I had my first needle stick injury barely a week after embarking on my career as a doctor. Subsequently, I Spent the few next months getting repeat blood tests to make sure I didnt convert.
But then, the needle stick injuries just didn't stop there, I even got blood splashed all over my face/eyes while scrubbed in. Pretty much thought that I was going to die. It doesn't matter what the statistics are, if you get stuck with a needle or blood splatters onto your eyes, there is that moment of unbridled nausea and terror that is unexplainable.
its only a matter of time and luck
Health professionals are frequently stuck by needles, but many don’t bother reporting the injuries.
"even when you're being careful, even when you think you are too brilliant of a person to ever get stuck."
It's estimated that approximately 10,000 such percutaneous injuries occur each year. These injuries expose health care workers not only to HIV, but also to other blood-borne pathogens, such as hepatitis B and C, gonorrhea, typhus, herpes and syphilis. Approximately 500 health care workers experience infections from accidental needlesticks every year, and nearly two thirds of health workers report being stuck at some point in their career.
Less is known about needle injury rates among medical and nursing students, who, because of a lack of experience and skill, are believed to be at particularly high risk. Injections, intravenous lines, biopsies and the sewing up of incisions are mundane tasks often relegated to medical and nursing students, who typically have less experience and skill at handling needles. But when students do get pricked by a needle, they are often being graded on their overall performance, giving them less incentive to report the injury.
Most needlestick injuries do not involve HIV-infected blood. It is estimated that of the 10,000 injuries each year, only about 10 percent involve needles that are likely to be contaminated with HIV. Of those 10 percent of needlestick injuries where HIV-infected blood is known to be present, the chance of HIV transmission is estimated to be 0.45 percent. The risk of transmission may be increased, however, if the needle is visibly bloody, if the procedure involved placing the needle in one of the patient's veins or arteries, or if there was a deep injury.
Risks for HIV are small... risks for hep C, not so small.
HBV - 30%
HCV - 3%
Rule of 3s...
Regardless of the statistics, getting tested for HIV and other blood-borne pathogens can tell you for sure whether or not you've been infected.
Here’s what you can do if you’re a health care worker who has been stuck by a needle:
- *Wash the site immediately with soap and hot water.
- *Contact your supervisor for support and proper documentation of the incident.
"It is paramount to always go to health services, even if you choose not to take meds. For your own protection, you need it documented."
- *Have the source patient tested for HIV and hepatitis B and C if you’re unsure about potential infections or if the patient’s medical records are incomplete. If the patient does not consent to testing, get tested immediately and again after six months have passed.
- *Consider beginning a regimen of post-exposure prophylaxis (PEP) as soon as possible after the prick.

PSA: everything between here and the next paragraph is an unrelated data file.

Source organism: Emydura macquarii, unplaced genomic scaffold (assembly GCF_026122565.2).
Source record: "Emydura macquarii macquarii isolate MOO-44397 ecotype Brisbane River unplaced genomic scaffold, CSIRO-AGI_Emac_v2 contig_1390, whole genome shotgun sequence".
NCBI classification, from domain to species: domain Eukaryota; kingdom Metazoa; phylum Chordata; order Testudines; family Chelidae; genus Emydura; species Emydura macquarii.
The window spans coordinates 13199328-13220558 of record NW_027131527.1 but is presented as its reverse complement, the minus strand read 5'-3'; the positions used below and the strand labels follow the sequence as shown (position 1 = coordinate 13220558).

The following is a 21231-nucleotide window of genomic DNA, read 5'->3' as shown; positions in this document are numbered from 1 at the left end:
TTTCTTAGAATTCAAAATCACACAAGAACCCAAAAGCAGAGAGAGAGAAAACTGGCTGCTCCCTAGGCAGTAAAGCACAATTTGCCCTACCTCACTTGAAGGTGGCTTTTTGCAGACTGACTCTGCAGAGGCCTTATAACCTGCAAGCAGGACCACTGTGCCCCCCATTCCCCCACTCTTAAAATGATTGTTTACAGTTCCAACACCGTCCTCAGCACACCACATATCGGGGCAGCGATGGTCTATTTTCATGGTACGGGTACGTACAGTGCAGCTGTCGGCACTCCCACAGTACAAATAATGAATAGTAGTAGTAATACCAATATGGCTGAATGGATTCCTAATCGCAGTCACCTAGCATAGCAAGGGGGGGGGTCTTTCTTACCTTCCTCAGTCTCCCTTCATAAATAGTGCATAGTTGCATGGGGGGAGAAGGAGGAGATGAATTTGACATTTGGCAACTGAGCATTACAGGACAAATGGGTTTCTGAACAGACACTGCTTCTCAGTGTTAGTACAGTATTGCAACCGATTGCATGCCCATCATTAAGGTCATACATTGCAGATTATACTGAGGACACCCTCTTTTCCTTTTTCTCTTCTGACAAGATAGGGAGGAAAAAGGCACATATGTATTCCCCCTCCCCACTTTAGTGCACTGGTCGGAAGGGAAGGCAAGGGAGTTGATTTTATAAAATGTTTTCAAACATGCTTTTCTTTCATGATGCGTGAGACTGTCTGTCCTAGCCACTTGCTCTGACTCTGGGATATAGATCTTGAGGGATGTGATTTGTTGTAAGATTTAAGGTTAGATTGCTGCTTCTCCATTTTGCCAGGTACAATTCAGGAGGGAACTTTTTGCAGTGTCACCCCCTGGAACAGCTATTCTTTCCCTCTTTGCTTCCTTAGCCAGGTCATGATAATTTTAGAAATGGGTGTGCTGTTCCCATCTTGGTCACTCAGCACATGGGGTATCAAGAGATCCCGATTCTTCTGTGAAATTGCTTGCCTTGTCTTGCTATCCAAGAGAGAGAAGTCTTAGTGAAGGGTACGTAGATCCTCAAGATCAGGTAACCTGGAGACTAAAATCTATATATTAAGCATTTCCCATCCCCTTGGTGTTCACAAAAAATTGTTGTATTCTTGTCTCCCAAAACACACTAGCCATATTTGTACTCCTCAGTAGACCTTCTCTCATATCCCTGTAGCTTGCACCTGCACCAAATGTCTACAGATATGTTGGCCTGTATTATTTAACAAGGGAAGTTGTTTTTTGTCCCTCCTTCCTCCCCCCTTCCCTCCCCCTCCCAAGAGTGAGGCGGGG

>>>>>>> PEP for HIV: Health care workers usually take zidovudine (AZT) or lamivudine (3TC) within the first two hours after exposure. PEP has the ability to reduce HIV contraction by up to 80%, but approximately half of health care workers on HIV PEP stop treatment early due to negative side effects. Early termination of PEP treatment may considerably reduce the efficacy of this method of infection prevention.
>>>>>>> PEP for hepatitis B: If you’re vaccinated for hepatitis B, PEP is not necessary. If you’re not vaccinated, however, the hepatitis B Immune Globulin (HBIG) injection provides short-term immunity to hepatitis B. Further, initiation of the hepatitis B vaccination series is highly recommended. Hepatitis B PEP is known to reduce infection by approximately 75 percent. If you’re unvaccinated and do not undergo PEP, your risk of transmission is between 6 – 30 percent.
>>>>>> PEP for hepatitis C: there is no standard PEP procedure for hepatitis C exposure, but inquire with your supervisor and doctor about experimental hepatitis C PEP. Hepatitis C is a serious concern, but probability of infection via needlestick injury is situated between 0 – 7%, so your chances of infection are relatively slim.
- *Receive follow-up counseling and ongoing post-exposure treatment until you and your doctor have completed all steps necessary to prevent or treat needlestick infection.
The best way to prevent these types of infections is to learn how to stop needlesticks from happening in the first place. For example, many health care facilities now use safety syringes, which can prevent accidental needlestick injuries among health care professionals by up to 80 percent.Some hospitals, have pioneered “sharpless surgery” practices that virtually eliminate the need for handling sharp objects during surgical procedures. Surgeons use lasers for cutting, glue for closing skin, minimally invasive ports for laparoscopic procedures and blunt tip needles that lower the risk of an accidental skin prick. Hospitals also need to simplify the process by which health care workers reported such injuries and received treatment.
By adhering to health care facilities’ procedures and policies about giving injections and using syringes properly (including how and when to discard them), you can make your workplace environment safer and more productive for you and your patients.
Talk to your supervisor about specific procedures for your workplace.